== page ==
USD-USD: Draw cheques on my BoA account to deposit into my RBC or ING US$ accounts; There’s no easy way to push USD into the BoA account without conversion or crossing the border.

    USD-CAD: Use XETrade/Custom House (same system, different interfaces) to make electronic transfers in and out of any of my CAD or USD accounts on either side of the border with a 1.1-cent exchange spread.

    Paypal: USD received in Paypal can be pushed out to BoA, and to my RBC USD account in Canada. Paypal can take USD from my BoA account but not from RBC without conversion.

  8. Bylo

    Nov 4 2007

    In general, you’ll get a better exchange rate using a bank discount brokerage than at their retail bank branches, typically 1% or 1.5% compared to 2.5% or more. If you have both a US$ savings account and brokerage account with the same institution then you can convert currency online, transfer it to the savings account and then make cash withdrawals at any bank branch.

    Using your CA$ credit card for purchases in the US isn’t always such a bad thing (assuming you pay off the balance every month!) While the card companies charge ~2.5% keep in mind that that’s only 1% to 1.5% more than the lowest-cost retail FX. So the convenience (and buyer security, etc.) of using plastic for relatively small purchases may be worth the extra $1.50 on a $100 purchase or $15 on a $1,000 purchase.

    For large conversions — at least $10k — it’s possible to do FX for a small fraction of 1%. For details see Can$ to US$ or vice versa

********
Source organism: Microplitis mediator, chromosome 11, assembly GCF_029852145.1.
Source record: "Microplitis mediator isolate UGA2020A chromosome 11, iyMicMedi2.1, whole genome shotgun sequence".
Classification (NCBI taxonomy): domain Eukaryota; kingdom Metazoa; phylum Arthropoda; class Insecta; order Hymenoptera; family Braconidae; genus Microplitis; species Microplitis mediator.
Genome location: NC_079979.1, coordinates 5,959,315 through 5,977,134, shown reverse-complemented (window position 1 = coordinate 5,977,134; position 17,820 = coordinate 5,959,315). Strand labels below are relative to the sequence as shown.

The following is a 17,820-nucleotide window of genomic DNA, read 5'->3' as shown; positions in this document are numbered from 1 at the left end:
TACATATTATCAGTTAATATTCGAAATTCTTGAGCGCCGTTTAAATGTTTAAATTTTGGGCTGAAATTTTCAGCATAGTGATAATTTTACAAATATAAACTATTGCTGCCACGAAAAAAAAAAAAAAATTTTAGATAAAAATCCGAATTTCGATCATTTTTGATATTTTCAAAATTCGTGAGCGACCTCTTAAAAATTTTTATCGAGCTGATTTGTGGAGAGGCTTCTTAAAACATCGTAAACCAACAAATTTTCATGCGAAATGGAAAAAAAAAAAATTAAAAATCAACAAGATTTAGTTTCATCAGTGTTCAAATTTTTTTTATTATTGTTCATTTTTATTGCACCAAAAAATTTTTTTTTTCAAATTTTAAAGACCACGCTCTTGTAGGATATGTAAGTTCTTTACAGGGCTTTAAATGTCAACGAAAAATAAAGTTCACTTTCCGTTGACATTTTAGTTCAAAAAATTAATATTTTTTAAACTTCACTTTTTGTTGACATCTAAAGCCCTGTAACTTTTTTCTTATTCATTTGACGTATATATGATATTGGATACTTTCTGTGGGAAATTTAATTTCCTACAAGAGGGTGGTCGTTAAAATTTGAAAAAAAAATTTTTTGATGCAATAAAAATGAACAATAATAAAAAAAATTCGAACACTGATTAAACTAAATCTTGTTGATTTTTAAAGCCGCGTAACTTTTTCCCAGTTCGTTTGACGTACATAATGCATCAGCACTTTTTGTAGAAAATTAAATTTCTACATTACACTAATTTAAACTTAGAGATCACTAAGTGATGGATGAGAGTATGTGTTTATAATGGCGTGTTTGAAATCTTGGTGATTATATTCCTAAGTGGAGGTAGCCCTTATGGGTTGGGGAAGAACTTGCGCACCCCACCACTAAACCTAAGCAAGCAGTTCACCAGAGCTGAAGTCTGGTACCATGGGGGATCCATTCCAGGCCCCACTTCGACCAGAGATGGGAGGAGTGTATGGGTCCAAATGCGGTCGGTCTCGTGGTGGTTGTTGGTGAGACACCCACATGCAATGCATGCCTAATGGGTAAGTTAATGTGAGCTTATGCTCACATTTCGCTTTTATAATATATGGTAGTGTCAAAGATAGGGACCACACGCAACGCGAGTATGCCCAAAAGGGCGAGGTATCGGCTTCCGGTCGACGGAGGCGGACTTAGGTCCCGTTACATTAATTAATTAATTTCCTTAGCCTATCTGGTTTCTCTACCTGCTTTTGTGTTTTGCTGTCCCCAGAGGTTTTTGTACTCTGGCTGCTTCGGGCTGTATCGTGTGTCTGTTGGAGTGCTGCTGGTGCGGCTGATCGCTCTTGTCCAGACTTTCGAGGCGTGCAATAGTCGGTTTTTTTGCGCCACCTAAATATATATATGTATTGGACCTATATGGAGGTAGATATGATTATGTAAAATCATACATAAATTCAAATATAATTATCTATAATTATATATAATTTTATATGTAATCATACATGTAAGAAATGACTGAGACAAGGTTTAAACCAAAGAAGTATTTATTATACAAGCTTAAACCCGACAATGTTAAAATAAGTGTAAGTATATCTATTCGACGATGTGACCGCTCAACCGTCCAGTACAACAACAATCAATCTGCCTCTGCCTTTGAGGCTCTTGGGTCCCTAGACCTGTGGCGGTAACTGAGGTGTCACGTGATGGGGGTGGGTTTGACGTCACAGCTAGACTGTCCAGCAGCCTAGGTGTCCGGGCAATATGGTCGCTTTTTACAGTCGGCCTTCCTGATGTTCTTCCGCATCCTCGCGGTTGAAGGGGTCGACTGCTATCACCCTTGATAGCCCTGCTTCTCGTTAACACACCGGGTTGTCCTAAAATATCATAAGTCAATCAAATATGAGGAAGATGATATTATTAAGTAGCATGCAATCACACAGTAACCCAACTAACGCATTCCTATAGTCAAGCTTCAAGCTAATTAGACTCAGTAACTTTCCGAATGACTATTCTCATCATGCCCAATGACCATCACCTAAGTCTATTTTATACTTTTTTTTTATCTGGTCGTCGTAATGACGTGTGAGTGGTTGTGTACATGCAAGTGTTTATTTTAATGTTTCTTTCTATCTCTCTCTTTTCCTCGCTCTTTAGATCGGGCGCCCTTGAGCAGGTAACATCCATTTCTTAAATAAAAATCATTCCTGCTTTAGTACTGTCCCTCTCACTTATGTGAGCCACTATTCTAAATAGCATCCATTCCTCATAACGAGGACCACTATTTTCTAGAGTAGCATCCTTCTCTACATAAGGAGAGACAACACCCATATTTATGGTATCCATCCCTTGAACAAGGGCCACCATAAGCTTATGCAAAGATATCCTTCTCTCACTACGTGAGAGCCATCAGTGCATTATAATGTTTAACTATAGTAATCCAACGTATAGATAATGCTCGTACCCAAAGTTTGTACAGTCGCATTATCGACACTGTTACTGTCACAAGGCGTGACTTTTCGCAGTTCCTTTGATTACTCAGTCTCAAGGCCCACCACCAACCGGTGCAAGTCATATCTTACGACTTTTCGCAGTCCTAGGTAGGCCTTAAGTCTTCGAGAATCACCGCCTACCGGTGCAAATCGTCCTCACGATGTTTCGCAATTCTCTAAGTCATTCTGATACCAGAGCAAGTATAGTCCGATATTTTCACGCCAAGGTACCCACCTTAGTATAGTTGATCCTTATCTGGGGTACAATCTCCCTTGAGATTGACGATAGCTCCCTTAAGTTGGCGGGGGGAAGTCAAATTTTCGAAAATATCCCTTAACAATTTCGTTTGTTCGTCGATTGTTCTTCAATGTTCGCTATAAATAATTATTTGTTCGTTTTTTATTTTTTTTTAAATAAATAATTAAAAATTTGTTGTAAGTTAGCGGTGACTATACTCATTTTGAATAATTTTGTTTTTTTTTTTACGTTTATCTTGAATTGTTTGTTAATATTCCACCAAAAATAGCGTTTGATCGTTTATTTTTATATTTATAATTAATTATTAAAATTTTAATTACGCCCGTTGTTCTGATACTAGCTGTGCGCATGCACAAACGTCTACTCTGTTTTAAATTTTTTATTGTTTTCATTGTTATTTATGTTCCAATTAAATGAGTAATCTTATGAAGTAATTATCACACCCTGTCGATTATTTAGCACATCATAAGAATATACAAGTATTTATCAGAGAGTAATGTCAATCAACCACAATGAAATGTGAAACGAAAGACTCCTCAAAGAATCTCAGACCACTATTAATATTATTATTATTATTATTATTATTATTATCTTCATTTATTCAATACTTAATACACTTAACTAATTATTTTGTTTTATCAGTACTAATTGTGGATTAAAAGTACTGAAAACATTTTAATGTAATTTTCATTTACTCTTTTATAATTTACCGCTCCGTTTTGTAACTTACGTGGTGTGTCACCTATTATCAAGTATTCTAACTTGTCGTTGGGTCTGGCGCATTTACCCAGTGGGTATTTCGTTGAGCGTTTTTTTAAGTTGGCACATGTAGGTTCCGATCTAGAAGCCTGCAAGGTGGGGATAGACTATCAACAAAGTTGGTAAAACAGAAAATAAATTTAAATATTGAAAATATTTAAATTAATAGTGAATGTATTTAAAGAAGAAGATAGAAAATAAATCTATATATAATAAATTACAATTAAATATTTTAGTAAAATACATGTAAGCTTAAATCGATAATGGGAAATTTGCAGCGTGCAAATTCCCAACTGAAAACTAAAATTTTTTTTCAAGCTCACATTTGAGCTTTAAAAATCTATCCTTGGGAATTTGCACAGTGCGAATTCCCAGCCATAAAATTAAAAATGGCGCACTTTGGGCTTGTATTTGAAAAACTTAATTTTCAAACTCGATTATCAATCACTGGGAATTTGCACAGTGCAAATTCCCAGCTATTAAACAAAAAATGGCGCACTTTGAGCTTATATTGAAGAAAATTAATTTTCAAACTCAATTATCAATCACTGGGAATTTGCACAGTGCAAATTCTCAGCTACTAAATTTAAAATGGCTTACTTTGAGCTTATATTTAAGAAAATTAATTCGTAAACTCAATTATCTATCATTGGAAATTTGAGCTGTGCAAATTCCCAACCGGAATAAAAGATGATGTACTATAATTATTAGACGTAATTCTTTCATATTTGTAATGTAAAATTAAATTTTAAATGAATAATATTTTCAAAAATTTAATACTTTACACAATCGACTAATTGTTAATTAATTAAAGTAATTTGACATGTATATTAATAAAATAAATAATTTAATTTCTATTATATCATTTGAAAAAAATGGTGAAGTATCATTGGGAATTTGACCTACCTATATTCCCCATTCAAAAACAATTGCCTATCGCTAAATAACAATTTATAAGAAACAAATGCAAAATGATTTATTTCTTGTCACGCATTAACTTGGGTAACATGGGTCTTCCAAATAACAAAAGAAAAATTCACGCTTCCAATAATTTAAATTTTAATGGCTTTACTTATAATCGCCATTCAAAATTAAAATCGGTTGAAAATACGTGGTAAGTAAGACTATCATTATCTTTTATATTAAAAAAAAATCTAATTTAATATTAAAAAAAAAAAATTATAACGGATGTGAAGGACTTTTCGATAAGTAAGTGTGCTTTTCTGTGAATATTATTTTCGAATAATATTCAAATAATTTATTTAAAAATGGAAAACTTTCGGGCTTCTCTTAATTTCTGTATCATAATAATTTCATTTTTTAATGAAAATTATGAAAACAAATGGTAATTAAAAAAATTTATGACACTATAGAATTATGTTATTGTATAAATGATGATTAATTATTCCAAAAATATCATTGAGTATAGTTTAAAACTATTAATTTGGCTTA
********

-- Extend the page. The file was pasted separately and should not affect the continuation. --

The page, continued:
9. brad

    Nov 4 2007

    I’m in a somewhat similar position to Charles in Vancouver: I’m a dual US-Canadian citizen who lives in Canada after spending most of my life in the US. I work for a US-based company but we have an office in Toronto so I’m paid through them in Canadian dollars. I kept my US bank account and credit card when I moved here, but I do find that keeping my US bank account replenished is expensive because I get a poor exchange rate and high fees whenever I send the US bank a deposit from my Canadian account (in Canadian dollars). It might make more sense for me to open a US dollar account here at my Canadian bank, transfer the money between my Canadian and US dollar accounts here, and then deposit cheques in US dollars to my account in the US.

  10. Charles in Vancouver

    Nov 5 2007

    To Brad: Your situation sounds like it would be perfect for XETrade / Custom House… the exchange rate from your Canadian pay to your US account would be better than a wire transfer and EFT is much cheaper too.

  11. brad

    Nov 6 2007

    @Charles — thanks for the advice. I looked into XETrade a few years ago but never followed up. I keep most of my money here in Canadian dollars, but like to keep a small balance in my US bank account to write cheques or use for ATM withdrawals for purchases when I’m traveling in the US.

  12. Charles in Vancouver

    Nov 7 2007

    Brad – You’re welcome! A caveat though – it turns out (now that I have signed up), XETrade tiers its exchange-rate spread depending on how much they expect you to trade. So if you look at the demo site the spread looks like about 1.1 cents… on my new account it’s more like 3 cents.

  13. Jim

    Dec 9 2007